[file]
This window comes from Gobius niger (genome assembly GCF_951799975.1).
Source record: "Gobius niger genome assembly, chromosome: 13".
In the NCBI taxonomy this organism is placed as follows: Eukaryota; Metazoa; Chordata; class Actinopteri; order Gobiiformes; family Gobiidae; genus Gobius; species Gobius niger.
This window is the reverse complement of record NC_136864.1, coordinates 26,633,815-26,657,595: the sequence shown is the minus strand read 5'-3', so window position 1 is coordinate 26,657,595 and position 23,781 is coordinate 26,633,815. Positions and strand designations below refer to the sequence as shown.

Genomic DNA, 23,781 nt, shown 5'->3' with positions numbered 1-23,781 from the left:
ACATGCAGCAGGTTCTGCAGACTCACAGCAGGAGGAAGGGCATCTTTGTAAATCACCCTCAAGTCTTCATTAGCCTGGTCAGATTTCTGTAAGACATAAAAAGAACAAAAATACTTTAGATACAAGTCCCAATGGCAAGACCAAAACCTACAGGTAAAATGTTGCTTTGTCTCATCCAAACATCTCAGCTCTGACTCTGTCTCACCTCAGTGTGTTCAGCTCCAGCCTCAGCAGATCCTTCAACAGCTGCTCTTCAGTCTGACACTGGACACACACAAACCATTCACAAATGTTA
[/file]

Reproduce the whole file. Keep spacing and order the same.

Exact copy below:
This window comes from Gobius niger (genome assembly GCF_951799975.1).
Source record: "Gobius niger genome assembly, chromosome: 13".
In the NCBI taxonomy this organism is placed as follows: Eukaryota; Metazoa; Chordata; class Actinopteri; order Gobiiformes; family Gobiidae; genus Gobius; species Gobius niger.
This window is the reverse complement of record NC_136864.1, coordinates 26,633,815-26,657,595: the sequence shown is the minus strand read 5'-3', so window position 1 is coordinate 26,657,595 and position 23,781 is coordinate 26,633,815. Positions and strand designations below refer to the sequence as shown.

Genomic DNA, 23,781 nt, shown 5'->3' with positions numbered 1-23,781 from the left:
ACATGCAGCAGGTTCTGCAGACTCACAGCAGGAGGAAGGGCATCTTTGTAAATCACCCTCAAGTCTTCATTAGCCTGGTCAGATTTCTGTAAGACATAAAAAGAACAAAAATACTTTAGATACAAGTCCCAATGGCAAGACCAAAACCTACAGGTAAAATGTTGCTTTGTCTCATCCAAACATCTCAGCTCTGACTCTGTCTCACCTCAGTGTGTTCAGCTCCAGCCTCAGCAGATCCTTCAACAGCTGCTCTTCAGTCTGACACTGGACACACACAAACCATTCACAAATGTTA